Pneumatic bump test stations are extremely useful during shut downs/turnarounds when there are a large number of gas detection instruments being used. Having the bump testing station right in the work area saves time and money. Workers can check their instruments right then and don’t have to leave the work area.
A key element of most bump test stations is they are generic and can be used with any gas detection instrument. This provides real benefits for customers who have multiple types or brands of gas detectors.
Automated Calibration Systems (Docking stations):
Over the past decade or more docking stations designed to automate the calibration and bump testing of gas detection instruments have become an important part of many customer’s gas detection programs.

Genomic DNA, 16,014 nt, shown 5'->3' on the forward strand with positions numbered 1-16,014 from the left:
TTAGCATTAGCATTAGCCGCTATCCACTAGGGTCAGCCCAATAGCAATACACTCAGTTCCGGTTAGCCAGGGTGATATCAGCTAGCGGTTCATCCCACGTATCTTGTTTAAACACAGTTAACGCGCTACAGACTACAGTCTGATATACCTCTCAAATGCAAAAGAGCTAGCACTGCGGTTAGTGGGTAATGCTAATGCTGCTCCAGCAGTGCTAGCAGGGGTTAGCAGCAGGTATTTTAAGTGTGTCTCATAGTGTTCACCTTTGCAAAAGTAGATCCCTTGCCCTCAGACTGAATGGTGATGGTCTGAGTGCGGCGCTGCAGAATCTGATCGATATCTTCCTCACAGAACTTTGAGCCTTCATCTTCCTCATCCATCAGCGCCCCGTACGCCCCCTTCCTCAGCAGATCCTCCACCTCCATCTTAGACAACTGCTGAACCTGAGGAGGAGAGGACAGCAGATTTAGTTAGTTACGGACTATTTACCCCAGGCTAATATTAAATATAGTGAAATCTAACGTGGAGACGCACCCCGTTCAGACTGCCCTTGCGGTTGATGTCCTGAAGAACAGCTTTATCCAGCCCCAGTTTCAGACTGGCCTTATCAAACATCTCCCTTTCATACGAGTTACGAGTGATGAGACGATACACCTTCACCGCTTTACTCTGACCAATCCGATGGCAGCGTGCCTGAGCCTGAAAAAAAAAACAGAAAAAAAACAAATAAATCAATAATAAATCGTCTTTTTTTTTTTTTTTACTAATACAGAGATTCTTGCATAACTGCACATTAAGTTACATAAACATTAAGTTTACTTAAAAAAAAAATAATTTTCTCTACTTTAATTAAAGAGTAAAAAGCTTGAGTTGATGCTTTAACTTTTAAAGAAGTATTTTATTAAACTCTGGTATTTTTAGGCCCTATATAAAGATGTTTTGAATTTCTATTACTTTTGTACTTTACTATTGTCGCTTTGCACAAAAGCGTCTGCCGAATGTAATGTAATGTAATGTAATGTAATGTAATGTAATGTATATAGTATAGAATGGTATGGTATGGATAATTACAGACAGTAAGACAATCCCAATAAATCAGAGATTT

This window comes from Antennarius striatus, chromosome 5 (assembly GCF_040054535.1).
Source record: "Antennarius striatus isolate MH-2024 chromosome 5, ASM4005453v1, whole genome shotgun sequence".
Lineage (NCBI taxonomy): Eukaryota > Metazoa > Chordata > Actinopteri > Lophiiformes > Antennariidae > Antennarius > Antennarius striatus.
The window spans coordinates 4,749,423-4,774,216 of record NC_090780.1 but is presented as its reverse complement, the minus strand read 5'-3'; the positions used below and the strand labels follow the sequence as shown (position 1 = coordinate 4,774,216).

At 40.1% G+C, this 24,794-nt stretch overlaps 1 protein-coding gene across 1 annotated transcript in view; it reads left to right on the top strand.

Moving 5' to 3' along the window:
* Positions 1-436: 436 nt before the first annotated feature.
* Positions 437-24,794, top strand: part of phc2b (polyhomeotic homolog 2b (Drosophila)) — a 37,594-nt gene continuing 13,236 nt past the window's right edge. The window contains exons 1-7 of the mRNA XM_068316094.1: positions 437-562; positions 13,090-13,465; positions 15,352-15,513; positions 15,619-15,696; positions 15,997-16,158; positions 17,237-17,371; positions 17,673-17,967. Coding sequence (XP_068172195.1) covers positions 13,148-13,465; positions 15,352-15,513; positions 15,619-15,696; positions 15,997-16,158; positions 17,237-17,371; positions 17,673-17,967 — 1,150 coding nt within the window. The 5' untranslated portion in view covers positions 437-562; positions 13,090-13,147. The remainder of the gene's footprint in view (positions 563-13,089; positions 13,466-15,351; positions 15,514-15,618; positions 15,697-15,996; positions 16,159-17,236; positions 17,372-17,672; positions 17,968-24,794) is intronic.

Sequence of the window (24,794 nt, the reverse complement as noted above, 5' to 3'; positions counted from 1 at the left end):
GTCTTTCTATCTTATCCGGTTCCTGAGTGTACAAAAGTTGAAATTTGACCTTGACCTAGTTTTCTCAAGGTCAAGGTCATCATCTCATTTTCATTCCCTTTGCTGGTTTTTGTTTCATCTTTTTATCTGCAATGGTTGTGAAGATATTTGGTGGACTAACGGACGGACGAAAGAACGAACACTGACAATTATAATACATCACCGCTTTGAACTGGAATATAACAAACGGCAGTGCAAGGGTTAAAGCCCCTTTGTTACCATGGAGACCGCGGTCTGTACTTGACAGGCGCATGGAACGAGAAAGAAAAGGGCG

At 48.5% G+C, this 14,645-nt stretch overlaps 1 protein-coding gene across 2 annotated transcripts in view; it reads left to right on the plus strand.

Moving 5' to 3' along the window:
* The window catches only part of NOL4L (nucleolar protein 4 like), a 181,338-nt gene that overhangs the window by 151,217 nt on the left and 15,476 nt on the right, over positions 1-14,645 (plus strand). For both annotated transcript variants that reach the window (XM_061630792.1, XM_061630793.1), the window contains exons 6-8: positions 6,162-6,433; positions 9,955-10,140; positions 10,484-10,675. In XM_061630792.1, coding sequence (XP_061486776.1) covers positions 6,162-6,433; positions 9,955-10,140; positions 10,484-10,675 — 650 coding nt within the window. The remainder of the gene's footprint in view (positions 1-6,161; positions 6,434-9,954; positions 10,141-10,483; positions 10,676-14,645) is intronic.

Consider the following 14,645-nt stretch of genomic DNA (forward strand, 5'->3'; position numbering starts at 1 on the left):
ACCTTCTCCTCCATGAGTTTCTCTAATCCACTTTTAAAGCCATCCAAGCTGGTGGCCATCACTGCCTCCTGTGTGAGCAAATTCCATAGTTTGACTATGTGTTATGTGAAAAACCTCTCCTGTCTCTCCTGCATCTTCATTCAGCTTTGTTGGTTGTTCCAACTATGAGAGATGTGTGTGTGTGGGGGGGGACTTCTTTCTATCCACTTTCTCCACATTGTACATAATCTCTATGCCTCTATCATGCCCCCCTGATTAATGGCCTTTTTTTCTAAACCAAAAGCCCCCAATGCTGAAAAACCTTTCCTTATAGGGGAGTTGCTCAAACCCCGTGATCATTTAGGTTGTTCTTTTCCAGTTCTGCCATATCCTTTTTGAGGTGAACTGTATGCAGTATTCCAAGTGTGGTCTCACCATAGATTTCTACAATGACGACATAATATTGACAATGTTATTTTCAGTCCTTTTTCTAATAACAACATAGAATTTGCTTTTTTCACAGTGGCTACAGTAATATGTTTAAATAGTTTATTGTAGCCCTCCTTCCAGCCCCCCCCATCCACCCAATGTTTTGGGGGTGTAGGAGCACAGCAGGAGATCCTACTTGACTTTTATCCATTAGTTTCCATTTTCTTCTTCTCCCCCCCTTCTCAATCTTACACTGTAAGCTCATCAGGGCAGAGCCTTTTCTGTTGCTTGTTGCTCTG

Most gas detection manufacturers have a docking station of some type with varying capabilities. The core benefit is to have the gas detection instrument automatically calibrate and/or bump test based upon company criteria. This data is then recorded which can be used to evaluate company performance against standards or for regulatory documentation. Once the system is programmed with the devices and company calibration and bump test protocols, the system takes over.
Of course, you still need to have a worker put the instrument onto the system. This can often be the Achilles heel of the system because the location of the docking station can be some distance away from the actual work area. As all docking stations must be mains powered they cannot be in the hazard area which causes worker compliance to be an issue.
When used correctly docking stations can be an extremely beneficial tool.
Whether companies use manual, bump test stations, docking stations or a combination of all three, bump testing is a critical part of any successful gas detection program. Without it gas detection devices could be used incorrectly in the workplace with potentially deadly consequences.